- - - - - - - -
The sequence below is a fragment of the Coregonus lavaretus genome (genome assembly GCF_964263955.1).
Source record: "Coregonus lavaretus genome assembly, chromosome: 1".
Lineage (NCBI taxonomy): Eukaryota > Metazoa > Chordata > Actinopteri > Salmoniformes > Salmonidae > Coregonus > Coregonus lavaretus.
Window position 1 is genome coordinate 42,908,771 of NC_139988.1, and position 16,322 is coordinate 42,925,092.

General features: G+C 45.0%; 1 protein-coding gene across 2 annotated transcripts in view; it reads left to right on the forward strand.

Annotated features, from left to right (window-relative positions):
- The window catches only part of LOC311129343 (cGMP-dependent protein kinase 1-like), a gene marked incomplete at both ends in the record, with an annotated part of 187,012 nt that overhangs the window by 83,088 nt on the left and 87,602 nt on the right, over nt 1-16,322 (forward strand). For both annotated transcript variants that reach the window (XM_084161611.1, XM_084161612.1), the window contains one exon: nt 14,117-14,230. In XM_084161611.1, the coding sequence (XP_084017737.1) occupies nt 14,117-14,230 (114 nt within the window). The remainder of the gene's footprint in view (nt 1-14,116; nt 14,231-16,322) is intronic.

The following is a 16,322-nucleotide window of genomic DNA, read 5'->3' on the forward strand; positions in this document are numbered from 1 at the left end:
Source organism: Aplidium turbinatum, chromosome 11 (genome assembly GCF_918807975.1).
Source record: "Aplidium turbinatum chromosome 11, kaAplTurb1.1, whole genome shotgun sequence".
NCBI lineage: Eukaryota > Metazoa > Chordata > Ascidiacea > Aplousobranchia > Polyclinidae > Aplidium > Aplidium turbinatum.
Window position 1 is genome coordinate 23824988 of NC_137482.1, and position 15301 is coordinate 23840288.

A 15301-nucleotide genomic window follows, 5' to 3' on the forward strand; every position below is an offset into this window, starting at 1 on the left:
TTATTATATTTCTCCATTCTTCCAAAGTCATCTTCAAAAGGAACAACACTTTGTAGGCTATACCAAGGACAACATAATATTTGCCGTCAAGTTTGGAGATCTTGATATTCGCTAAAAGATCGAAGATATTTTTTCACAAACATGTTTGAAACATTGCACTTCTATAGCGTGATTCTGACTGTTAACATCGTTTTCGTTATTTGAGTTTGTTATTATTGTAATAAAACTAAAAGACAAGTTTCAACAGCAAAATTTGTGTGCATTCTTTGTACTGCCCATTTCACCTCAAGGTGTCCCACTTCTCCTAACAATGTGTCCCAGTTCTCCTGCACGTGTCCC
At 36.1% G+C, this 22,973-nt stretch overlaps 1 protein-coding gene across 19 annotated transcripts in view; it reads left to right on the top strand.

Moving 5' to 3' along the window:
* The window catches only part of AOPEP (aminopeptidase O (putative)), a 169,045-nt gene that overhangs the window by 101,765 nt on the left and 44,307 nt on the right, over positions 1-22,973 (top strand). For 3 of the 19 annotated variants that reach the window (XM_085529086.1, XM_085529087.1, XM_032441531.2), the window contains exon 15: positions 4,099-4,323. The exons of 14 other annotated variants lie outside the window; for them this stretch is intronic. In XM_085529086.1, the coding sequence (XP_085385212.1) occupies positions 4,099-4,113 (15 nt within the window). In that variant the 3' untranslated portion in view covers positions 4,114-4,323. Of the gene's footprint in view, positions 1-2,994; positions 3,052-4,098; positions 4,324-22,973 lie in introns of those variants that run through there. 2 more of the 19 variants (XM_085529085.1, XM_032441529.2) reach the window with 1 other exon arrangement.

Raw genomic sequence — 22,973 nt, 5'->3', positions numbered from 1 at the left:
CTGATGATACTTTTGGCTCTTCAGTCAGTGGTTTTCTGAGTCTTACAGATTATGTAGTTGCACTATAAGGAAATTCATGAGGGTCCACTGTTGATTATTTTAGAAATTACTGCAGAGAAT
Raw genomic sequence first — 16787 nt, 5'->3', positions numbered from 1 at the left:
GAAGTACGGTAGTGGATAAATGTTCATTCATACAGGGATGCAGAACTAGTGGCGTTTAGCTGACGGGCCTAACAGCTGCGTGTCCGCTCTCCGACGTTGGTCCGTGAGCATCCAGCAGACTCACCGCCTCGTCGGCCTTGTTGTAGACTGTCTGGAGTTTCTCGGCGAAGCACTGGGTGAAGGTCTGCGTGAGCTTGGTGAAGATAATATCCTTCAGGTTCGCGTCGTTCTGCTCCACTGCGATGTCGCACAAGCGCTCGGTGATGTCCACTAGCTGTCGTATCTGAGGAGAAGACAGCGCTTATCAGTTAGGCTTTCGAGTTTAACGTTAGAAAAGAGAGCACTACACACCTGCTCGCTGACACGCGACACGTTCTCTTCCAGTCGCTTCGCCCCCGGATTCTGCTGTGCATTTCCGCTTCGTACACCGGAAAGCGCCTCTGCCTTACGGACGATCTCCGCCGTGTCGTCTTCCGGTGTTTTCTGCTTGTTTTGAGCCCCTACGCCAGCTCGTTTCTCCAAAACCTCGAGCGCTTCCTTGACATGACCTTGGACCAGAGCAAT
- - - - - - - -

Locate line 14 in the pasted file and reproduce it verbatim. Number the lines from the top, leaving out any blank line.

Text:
TTATTATATTTCTCCATTCTTCCAAAGTCATCTTCAAAAGGAACAACACTTTGTAGGCTATACCAAGGACAACATAATATTTGCCGTCAAGTTTGGAGATCTTGATATTCGCTAAAAGATCGAAGATATTTTTTCACAAACATGTTTGAAACATTGCACTTCTATAGCGTGATTCTGACTGTTAACATCGTTTTCGTTATTTGAGTTTGTTATTATTGTAATAAAACTAAAAGACAAGTTTCAACAGCAAAATTTGTGTGCATTCTTTGTACTGCCCATTTCACCTCAAGGTGTCCCACTTCTCCTAACAATGTGTCCCAGTTCTCCTGCACGTGTCCC